Glee: Season One, Part Two

Marisa Carroll

The first three episodes of Glee's return demonstrate that the show maintains its sense of humor and play, while characters grow deeper and more complicated.


Airtime: Tuesdays, 9pm ET
Cast: Matthew Morrison, Jane Lynch, Lea Michele, Cory Monteith, Jayma Mays, Chris Colfer
Subtitle: Season One, Part Two
Network: Fox
Air date: 2010-04-13

The four-month wait for Glee's first season return has been a long one for Gleeks. In the interim, the show has been showered with awards, including the Golden Globe, the Screen Actors Guild Award, and the Peabody. Its soundtrack CDs have become bestsellers; and just last week, the cast was invited to perform at the White House and on Oprah (Which is more culturally significant? Discuss among yourselves.)

While Glee is an entertaining hybrid of absurd comedy, musical theater, and high school drama, not every one of the first 13 episodes was a winner (“Wheels” had the toughest time merging the three genres), and an endless and unbelievable fake-pregnancy plot line threatened to undo the show. But the last episode before the break, the stellar “Sectionals,” was a gift for Gleeks everywhere: the show choir competition delivered palpable suspense; for the Barbra fans out there, Rachel (Lea Michele) belted a powerhouse rendition of “Don’t Rain on My Parade”; scheming cheerleading coach Sue Sylvester (the brilliant Jane Lynch) received her comeuppance. And, most delectable, Will finally expressed his feelings for longtime love, Emma (Jayma Mays), running to her through the halls of McKinley High (in slow motion, of course) to the strains of “Life Would Suck Without You.” Subtle? No. Utterly satisfying in every other way? Yes, yes, and hell yes.

The first three episodes of the second half demonstrate that the show maintains its sense of humor and play, while characters grow deeper and more complicated. “Hell-O,” “The Power of Madonna,” and “Home” vary wildly in tone (the first is campy, the second inspirational, the third deeply melancholy), but each episode succeeds on its own terms.

In “Hell-O,” Sue Sylvester returns to McKinley High after being suspended, and her plans to annihilate the glee club are back on course. Her “motivational” speeches to her Cheerios squad are again a highlight: “You two may be the stupidest teens I’ve ever met. And that’s saying something. I once taught a cheerleading seminar to a young Sarah Palin.” Still, it must be said that Heather Morris, as the dimwitted cheerleader Brittany, is quickly gaining on Lynch as the show’s funniest performer. Her quiet delivery of Brittany’s inane non sequiturs (“Did you know that dolphins are just gay sharks?”) is priceless.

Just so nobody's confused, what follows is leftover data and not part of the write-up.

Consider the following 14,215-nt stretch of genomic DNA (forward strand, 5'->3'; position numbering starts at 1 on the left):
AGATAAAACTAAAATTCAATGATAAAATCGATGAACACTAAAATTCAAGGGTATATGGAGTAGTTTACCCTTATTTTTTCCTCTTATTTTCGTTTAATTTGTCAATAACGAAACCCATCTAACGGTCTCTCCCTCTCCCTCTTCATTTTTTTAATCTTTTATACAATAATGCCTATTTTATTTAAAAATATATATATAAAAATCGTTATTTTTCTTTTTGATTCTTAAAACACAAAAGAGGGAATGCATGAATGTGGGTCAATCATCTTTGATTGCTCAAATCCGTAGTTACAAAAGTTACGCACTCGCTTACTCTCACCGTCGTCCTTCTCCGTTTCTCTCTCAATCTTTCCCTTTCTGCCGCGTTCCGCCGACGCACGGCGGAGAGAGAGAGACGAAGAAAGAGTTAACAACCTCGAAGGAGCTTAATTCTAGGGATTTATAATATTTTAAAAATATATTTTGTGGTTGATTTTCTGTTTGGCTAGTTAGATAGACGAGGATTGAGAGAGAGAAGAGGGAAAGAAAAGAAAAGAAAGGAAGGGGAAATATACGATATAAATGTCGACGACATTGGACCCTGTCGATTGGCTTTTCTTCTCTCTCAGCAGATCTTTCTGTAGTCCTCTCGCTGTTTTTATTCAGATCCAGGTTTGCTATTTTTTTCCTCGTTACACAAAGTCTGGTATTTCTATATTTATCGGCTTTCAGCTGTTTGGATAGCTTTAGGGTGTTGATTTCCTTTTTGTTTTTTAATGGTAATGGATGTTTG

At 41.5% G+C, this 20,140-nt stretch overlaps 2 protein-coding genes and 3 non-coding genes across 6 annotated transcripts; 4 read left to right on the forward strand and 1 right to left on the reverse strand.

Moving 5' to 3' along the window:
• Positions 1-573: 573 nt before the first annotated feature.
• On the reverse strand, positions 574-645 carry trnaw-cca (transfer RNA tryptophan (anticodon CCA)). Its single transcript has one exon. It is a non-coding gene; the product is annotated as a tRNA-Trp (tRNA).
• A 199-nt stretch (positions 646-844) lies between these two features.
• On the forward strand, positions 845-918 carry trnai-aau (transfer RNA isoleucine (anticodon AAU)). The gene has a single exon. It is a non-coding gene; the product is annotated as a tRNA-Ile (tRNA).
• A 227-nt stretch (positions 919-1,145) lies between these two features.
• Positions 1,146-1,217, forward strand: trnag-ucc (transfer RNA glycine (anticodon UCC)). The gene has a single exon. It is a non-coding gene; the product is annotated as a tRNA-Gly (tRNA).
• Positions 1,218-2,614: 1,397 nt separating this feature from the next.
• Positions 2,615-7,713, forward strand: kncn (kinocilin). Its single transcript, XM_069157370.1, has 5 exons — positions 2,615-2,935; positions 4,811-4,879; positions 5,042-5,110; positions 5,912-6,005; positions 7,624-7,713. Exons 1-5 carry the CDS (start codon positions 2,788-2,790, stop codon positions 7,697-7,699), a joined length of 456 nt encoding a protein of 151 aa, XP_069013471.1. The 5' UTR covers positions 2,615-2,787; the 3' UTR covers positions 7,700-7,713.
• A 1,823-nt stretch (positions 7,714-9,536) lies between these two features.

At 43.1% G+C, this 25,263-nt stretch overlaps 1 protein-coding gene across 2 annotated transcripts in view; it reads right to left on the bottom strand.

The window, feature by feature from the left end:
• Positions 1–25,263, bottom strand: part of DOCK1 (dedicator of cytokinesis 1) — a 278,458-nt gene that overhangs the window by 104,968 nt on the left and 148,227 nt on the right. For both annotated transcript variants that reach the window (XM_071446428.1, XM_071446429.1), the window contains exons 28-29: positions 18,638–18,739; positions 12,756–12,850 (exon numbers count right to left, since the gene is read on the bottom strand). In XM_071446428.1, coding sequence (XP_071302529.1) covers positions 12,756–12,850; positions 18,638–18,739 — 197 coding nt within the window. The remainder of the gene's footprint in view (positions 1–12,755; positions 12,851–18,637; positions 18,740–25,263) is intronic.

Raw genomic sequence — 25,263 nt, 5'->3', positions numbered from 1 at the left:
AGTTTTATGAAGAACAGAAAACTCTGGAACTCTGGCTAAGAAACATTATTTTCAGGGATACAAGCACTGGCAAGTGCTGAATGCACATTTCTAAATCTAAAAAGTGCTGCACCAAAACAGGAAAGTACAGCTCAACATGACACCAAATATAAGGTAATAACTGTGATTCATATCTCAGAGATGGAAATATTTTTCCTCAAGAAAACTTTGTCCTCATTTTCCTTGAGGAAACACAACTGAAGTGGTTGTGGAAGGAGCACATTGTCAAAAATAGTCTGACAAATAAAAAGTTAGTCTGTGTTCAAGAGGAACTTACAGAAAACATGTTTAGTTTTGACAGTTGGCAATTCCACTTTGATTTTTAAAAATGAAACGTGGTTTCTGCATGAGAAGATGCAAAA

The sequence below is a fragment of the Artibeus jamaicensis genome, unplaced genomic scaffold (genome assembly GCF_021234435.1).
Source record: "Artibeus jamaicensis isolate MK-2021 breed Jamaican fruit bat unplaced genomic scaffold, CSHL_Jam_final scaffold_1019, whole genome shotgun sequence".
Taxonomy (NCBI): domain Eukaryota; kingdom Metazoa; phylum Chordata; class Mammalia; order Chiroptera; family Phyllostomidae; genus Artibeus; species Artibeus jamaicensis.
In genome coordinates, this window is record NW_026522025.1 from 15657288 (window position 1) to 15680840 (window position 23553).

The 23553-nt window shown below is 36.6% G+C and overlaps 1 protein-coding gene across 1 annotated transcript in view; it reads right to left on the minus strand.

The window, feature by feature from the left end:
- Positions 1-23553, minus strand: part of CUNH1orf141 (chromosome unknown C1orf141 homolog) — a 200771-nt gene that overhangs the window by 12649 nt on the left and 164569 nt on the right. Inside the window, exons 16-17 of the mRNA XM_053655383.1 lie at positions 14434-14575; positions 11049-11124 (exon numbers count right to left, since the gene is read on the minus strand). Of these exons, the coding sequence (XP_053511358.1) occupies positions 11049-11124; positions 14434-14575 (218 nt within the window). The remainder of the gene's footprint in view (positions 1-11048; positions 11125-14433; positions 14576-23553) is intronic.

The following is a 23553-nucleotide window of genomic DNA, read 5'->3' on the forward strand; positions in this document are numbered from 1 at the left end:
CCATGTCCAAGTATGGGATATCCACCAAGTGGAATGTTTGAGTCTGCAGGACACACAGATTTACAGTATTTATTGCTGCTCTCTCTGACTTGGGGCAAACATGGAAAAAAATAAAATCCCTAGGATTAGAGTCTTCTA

As the glee club prepares for their upcoming regional competition, romantic complications come to the fore. Will and Emma’s blossoming relationship cannot proceed as quickly as they (or viewers) hope, and Rachel and Finn’s (Cory Monteith) on-again, off-again flirtation is threatened when the smooth lead singer of the rival glee club Vocal Adrenaline, Jesse St. James (Jonathan Groff), puts the moves on love-hungry Rachel. The parallels drawn between the teenage Finn and adult Will in this episode reveal a self-serving side to the nice-guy teacher that we haven’t seen before.

The wistful mood at the end of the first episode is deepened by the third, “Home,” in which the widowed parents of Kurt (Chris Colfer) and Finn fall in love. Finn is initially appalled to see his mother dating again, but Kurt is lost in fantasies of getting to move in with the football star, on whom he’s long had an unrequited crush. But when the bond between Finn and Kurt’s father grows, Kurt feels terribly threatened. Here is where Glee is at its best dramatically: depicting the loneliness of someone who feels like an outsider. The parting image may be the most poignant depiction of teen heartbreak since Brian Krakow watched Angela Chase get into Jordan Catalano’s car in the final few minutes of My So-Called Life.

“The Power of Madonna” is many shades lighter. A celebration of the pop icon, the soundtrack is saturated with songs from “Like a Virgin” to “Ray of Light,” as both Will and Sue call on Madonna’s music to empower the girls in Glee and in the Cheerios. Of the three episodes, this one is essential to DVR, as it contains the most joyous three minutes of recent television I can remember. A meticulous step-by-step recreation of a classic Madonna video reveals the hidden reserves of sex appeal and musical talent in an unlikely character, which will make you see the actor in a new light. The sequence is the perfect blend of parody, homage, and delirium -- and if you don’t have the urge to strike a pose afterward, you should seriously consider having your pulse checked.


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